“Cheyenne” Dawson in California, part 7

At that time Sutter was on the Sacramento, and wanted colonists; but I, with ten or twelve others who were in a hurry to get into employment, decided to try the Spanish settlements south of us, and after a day or two’s stay at Marsh’s, set off. Marsh told us that we might meet with difficulties on account of having no passports from our government, and advised us to leave our guns behind. This all did but me.

Marsh told them of the hospitality of the Mexican rancheros, and gave them a letter of introduction to the next ranch. They found that by showing up at any ranch and signaling that they were hungry they could get a meal of beef. There was very little else to eat. When they came near San Jose they were apprehended by a squad of soldiers who escorted them to the “calaboose, or jail.” They were rescued by an American named Tom Bowen, who persuaded the alcalde to liberate them and who looked after them until they could get passports from M. G. Vallejo, the military commander. Dawson describes San Jose as a sleepy little town of about 150 residents, with meandering streets and houses with next to no furniture.

Dawson was offered a job by Bowen to work at a distillery he was setting up to make rum from “Sandwich Island molasses.” They first went to Mission San Jose to get his passport. The distance was only twelve miles, but Monte, Dawson’s horse, was so weak that it took all day to get there.

Poor old Monte, worn out from his trek from Missouri, and starving from the lack of grass in drought-ridden California, kept laying down on the trail until at last Dawson dismounted, took the saddle on his shoulders, and led Monte by the bridle. They came to the house of Alexander Forbes, the English Consul, who provided Monte with a pile of wheat straw to eat, and offered to send him along with some of his horses up in the hills where there was grass. Leaving Monte in his care, Dawson went on to the distillery.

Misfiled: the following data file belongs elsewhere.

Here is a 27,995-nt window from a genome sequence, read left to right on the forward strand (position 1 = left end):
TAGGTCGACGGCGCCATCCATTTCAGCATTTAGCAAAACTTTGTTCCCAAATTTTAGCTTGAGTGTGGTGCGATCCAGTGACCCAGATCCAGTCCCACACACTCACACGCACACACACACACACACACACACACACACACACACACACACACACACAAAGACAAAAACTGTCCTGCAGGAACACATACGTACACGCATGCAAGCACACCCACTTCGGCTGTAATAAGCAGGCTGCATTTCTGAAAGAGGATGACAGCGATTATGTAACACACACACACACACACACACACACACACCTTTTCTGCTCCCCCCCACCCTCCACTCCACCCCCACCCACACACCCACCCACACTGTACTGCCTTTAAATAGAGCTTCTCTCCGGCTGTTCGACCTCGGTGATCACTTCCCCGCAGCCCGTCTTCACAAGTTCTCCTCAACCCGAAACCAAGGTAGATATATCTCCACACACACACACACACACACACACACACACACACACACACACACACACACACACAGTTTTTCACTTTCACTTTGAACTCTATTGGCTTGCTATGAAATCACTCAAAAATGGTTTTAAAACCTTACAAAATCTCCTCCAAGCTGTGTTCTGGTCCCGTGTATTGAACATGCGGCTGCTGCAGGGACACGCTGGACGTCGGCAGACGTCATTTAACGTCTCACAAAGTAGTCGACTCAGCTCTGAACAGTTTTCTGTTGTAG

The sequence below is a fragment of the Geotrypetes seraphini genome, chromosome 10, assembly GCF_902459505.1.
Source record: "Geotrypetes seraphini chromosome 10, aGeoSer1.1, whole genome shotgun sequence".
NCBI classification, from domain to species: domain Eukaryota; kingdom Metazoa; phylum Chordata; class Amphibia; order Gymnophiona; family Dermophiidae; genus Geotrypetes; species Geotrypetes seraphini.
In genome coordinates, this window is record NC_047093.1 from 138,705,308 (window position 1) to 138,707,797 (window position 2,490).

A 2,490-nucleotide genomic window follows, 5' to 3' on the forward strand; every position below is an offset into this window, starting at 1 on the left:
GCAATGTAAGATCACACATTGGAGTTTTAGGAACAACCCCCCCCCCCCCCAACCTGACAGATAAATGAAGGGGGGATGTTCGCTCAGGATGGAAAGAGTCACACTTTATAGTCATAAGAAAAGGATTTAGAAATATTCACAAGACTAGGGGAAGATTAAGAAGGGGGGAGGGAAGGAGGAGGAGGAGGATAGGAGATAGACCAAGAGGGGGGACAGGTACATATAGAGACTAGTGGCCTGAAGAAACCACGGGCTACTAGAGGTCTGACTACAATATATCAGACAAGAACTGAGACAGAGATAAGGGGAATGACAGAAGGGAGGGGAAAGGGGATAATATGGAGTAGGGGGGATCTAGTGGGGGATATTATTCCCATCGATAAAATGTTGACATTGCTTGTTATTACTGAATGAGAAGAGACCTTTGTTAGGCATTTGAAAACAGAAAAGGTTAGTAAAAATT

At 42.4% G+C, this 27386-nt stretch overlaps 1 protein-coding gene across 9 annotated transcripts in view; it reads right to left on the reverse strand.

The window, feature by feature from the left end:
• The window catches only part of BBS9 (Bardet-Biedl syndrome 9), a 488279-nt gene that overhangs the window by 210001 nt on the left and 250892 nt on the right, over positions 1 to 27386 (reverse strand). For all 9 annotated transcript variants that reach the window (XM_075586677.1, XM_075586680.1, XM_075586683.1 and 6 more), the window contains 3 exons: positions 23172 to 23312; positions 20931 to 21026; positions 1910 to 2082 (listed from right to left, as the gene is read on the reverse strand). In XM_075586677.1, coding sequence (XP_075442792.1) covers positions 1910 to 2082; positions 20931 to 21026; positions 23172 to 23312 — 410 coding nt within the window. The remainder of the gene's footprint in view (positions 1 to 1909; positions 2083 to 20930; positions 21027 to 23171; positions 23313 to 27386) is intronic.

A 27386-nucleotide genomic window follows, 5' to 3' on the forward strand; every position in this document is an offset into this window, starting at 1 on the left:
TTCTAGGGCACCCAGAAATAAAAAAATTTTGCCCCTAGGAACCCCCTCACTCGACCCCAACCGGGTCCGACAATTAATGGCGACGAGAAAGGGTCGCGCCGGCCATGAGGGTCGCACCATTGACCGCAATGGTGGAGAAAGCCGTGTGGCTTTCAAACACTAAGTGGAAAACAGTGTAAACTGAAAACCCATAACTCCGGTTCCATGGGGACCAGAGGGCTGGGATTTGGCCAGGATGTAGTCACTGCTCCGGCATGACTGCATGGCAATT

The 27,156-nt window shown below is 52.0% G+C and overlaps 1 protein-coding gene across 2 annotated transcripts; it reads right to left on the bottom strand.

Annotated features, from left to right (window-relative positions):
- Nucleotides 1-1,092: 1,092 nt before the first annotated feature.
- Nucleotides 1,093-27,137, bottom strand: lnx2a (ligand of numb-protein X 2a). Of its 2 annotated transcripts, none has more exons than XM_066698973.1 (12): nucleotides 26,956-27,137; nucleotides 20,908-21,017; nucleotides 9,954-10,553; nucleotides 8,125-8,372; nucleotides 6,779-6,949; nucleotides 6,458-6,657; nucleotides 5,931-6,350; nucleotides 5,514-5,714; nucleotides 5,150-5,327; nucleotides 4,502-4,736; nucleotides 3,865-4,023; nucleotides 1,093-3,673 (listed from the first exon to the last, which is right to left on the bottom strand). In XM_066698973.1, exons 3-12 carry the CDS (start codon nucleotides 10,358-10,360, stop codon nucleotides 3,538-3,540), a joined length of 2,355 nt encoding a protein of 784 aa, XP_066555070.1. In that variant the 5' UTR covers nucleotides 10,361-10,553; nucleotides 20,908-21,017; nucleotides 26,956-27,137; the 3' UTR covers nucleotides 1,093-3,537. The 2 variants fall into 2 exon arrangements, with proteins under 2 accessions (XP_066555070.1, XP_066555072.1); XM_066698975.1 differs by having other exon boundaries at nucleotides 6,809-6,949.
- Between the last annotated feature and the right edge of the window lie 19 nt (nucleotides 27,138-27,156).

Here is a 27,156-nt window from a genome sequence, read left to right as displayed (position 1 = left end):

At the distillery I found, in the way of provisions, a sack containing beans and wheat, and a cake of tallow; and finding plenty of deer close by, I fared very well. The distillery was located in a grove of redwoods, west of San Jose.

It didn’t take much to fare very well in old California.

California was not what Nicholas Dawson expected, but he found his experience fascinating. In his narrative he describes the ranchos, the cattle and horses, and how everyone rode everywhere “perhaps only to cross a street.” He explains how the hide and tallow trade worked. He enjoys a fandango (“the  only dancing I ever did in my life”) and describes deer and geese grazing among the cattle, and grizzly bears crossing the roads.  He observes a bull and bear fight:

The issue of this fight was very doubtful, depending altogether on which put in the first blow. If Bruin got the bull’s nose with his paw, he won; if the bull got his horns in Bruin’s carcass first, he won.

It was a strange new world for the young man from the States.




About nancyleek

Nancy is a retired librarian who lives in Chico, California. She is the author of John Bidwell: The Adventurous Life of a California Pioneer.
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